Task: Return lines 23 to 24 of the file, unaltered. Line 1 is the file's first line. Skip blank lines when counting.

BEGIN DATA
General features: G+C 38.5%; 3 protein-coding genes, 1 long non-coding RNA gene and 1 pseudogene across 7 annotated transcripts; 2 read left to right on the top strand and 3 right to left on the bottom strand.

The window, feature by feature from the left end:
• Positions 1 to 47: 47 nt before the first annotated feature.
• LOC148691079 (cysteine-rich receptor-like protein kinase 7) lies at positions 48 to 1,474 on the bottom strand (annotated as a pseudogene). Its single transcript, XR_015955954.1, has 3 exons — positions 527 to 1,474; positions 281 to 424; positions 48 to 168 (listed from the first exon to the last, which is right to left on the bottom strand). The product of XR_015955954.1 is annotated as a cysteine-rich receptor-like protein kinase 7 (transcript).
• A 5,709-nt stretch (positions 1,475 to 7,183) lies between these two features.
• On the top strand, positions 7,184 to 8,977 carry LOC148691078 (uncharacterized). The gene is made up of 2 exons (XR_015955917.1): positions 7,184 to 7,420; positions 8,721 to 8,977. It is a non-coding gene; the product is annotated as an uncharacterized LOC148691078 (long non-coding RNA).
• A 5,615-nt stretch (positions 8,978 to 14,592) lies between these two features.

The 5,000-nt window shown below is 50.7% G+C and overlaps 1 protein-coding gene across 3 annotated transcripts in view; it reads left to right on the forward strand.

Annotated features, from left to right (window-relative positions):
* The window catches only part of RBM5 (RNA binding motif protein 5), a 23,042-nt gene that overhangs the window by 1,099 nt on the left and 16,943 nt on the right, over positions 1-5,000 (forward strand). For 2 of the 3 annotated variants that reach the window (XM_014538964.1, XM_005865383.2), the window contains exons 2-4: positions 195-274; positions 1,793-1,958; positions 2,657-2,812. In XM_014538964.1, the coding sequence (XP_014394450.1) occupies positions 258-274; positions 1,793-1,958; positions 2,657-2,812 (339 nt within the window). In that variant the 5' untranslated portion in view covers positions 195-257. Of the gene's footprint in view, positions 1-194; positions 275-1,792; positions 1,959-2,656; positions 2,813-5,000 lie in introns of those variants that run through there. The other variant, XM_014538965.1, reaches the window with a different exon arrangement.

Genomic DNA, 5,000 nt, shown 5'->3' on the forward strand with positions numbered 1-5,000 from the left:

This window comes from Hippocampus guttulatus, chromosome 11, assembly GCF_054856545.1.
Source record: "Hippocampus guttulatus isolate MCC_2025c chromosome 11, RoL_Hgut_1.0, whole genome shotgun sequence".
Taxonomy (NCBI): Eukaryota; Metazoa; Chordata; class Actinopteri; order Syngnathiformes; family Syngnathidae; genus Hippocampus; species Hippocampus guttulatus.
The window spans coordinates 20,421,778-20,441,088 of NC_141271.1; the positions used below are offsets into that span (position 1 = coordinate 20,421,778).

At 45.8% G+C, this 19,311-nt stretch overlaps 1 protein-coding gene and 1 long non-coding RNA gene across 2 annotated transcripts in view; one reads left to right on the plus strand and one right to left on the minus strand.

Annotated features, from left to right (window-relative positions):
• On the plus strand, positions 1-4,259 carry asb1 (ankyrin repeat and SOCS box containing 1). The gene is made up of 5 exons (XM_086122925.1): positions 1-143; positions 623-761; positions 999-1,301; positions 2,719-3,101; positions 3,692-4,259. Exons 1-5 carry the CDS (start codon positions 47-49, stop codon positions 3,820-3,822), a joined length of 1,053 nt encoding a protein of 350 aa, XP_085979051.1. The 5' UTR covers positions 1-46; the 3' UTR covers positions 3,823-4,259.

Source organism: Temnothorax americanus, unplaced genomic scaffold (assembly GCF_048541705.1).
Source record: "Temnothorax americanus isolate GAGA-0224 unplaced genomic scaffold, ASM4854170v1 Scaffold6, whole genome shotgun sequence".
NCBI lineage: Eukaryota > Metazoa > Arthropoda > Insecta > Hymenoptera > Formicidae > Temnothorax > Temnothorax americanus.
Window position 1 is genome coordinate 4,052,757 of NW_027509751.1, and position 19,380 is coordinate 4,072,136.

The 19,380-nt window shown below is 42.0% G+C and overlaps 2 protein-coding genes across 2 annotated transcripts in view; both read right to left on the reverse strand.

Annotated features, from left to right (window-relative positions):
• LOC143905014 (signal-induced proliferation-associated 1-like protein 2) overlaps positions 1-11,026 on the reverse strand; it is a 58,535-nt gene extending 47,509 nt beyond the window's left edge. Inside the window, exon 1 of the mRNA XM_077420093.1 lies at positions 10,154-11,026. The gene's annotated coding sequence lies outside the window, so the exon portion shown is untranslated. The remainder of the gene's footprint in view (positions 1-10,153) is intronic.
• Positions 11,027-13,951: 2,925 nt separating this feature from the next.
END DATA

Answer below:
The 19,380-nt window shown below is 42.0% G+C and overlaps 2 protein-coding genes across 2 annotated transcripts in view; both read right to left on the reverse strand.

Annotated features, from left to right (window-relative positions):